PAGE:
Myths on Burns

Part of the recollection Roman Catholics do during the Lenten Season is to celebrate Jesus’ rising from the dead. When I was young, I took part becoming one of the singing angels positioned at the church patio cheering for Easter. An unforgettable participation was when we had our cotton-filled and feathered wings scathed with fire from the sparks of fireworks which were meant to enlighten the venue while we were rendering melodies. At the sight of the shocked and horror-filled expressions of our audience, as little third-graders, we were abruptly held on by concerned devotees and immediately checked for any injuries. Luckily, I wasn’t hurt as I was at a distance from the lighted fountain and the wings I was wearing were spared from its sparks. Unfortunately, there was a little girl who had one of her legs scalded with first-degree burns. She was held on by her mother on one of the church benches and a senior citizen approached them quickly and handed over a canister of toothpaste which she volunteers to apply on the young girls’ leg. That night, at a young age, I have seen such accidents may happen and that there is a big notion on whether people are prepared rightfully or not.

Drainage dressing for managing burns

Learn effective burn management techniques such as putting drainage dressing on third degree burns.

The urgency to act was present, for any volunteer to hastily attend to the fire-afflicted victim. However, no matter how immediate the intervention, the question lies on whether it was the proper treatment for such. Queries like the following arise: Is it a medically accepted practice? Will it be beneficial to the victim or will it just further harm the patient? Is the person knowledgeable for these kinds of incidents? Has he/she been given proper training to attend to victims? The intention to treat is there, but was it rightfully administered in the implied necessity of the situation?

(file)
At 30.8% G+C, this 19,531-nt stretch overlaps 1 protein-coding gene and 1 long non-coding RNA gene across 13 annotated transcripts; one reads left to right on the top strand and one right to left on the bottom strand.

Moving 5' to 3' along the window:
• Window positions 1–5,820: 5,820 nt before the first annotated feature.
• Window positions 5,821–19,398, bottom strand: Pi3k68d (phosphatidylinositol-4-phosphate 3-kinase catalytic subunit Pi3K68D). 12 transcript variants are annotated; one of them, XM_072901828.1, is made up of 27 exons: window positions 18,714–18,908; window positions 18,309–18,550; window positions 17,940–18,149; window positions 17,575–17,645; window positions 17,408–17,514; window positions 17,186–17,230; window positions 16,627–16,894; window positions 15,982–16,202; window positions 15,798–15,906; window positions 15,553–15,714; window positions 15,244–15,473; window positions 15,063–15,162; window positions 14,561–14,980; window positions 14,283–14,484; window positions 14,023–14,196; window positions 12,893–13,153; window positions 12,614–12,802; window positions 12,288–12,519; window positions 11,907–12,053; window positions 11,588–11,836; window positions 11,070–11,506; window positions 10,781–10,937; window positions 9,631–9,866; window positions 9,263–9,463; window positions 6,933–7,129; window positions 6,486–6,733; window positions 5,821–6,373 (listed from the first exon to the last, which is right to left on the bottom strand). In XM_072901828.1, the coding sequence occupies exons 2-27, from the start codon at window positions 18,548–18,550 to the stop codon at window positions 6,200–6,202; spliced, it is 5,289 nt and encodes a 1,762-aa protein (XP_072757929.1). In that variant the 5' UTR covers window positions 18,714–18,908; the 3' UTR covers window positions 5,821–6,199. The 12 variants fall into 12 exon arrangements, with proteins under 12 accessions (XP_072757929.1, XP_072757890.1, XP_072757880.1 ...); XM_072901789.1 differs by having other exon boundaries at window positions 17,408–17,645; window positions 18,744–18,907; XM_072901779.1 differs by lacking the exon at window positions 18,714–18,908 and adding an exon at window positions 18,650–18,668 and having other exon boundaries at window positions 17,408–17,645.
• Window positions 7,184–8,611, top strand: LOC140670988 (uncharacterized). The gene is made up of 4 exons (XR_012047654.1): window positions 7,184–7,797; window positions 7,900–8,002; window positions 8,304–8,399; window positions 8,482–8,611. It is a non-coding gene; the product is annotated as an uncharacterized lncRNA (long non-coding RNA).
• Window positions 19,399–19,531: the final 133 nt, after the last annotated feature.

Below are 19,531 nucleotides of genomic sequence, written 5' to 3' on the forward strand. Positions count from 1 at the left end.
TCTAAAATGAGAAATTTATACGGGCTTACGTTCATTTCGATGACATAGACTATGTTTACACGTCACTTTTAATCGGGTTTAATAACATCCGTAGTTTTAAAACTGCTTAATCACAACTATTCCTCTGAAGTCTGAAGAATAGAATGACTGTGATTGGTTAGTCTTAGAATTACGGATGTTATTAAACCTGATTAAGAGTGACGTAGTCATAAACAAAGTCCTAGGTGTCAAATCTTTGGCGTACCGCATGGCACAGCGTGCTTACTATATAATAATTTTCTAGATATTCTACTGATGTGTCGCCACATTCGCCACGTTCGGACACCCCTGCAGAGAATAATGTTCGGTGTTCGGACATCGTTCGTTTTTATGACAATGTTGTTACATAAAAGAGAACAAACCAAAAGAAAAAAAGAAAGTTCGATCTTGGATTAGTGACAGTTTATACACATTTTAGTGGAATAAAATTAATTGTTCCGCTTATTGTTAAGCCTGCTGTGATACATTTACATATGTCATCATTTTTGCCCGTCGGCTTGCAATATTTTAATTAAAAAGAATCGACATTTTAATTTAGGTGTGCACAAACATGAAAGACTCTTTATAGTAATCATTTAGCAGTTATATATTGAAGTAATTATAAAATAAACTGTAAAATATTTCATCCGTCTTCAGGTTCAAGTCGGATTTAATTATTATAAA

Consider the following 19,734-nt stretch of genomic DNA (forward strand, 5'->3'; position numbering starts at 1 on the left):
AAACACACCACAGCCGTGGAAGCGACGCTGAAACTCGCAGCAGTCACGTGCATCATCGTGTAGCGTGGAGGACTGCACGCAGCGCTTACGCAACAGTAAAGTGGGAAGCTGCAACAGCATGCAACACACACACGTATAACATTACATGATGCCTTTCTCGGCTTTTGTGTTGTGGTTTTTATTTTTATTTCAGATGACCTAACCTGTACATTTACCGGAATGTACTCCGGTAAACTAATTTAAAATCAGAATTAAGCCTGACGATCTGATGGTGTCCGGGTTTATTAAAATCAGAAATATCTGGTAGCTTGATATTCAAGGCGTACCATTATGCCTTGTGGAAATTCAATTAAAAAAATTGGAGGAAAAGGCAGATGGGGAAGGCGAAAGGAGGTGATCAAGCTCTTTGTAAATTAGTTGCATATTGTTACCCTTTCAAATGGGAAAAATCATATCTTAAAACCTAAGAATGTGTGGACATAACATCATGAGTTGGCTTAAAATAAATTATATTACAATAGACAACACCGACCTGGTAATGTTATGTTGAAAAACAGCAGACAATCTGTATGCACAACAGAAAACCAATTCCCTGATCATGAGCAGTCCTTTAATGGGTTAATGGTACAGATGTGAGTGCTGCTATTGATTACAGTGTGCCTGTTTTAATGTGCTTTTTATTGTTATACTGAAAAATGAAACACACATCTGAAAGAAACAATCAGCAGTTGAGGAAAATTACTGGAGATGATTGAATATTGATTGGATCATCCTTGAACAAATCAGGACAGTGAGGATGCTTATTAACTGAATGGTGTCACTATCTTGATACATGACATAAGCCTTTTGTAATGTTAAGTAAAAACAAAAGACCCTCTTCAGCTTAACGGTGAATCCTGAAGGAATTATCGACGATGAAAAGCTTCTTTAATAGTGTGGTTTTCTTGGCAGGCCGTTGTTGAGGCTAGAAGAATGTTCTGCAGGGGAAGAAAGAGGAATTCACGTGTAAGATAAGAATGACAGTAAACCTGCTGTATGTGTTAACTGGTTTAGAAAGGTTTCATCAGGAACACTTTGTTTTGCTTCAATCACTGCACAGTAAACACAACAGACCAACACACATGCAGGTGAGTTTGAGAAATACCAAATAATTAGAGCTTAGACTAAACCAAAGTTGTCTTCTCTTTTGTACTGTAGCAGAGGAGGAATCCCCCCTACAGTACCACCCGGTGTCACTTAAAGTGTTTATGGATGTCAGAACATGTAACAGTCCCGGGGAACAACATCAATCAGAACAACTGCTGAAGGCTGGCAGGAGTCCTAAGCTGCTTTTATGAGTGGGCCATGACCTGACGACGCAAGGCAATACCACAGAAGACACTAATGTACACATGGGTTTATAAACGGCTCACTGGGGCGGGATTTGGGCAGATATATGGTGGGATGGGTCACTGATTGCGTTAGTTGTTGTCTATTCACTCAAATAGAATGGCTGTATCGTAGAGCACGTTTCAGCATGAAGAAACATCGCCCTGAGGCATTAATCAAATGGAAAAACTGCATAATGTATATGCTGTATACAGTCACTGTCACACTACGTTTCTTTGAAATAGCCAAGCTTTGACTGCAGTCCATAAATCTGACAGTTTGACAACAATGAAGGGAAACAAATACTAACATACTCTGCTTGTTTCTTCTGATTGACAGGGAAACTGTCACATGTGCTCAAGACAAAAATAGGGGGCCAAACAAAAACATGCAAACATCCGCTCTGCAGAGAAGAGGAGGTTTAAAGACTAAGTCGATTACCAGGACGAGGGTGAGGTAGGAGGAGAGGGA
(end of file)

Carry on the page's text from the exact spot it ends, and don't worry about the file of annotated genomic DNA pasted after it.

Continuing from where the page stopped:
First aid treatment serves the purpose of bridging the gap between necessary advanced medical management and the delivery of initial intervention by a trained person, however possible, with the resources available at the site of injury. Its goals speak of the importance it serves humanity: to preserve life, prevent further harm, and promote recovery. To do all these, a person must be well-equipped with the knowledge and skills and proper training. Classes are administered by accredited agencies to certify people or even educate the lay-person to respond to any emergency. Misconceptions on certain practices are corrected; such is what I have learned upon my first exposure to first aid training. From the circumstance that happened when I was young, I came to understand that the toothpaste was advised to be applied due to its cooling effect, but on burns it causes a rebound effect and that should never be practised for it can add further complications.

A learned lay-person would be of great help to a victim, if, and only if, what was practised was medically accepted and beneficial to both the rescuer and the patient.

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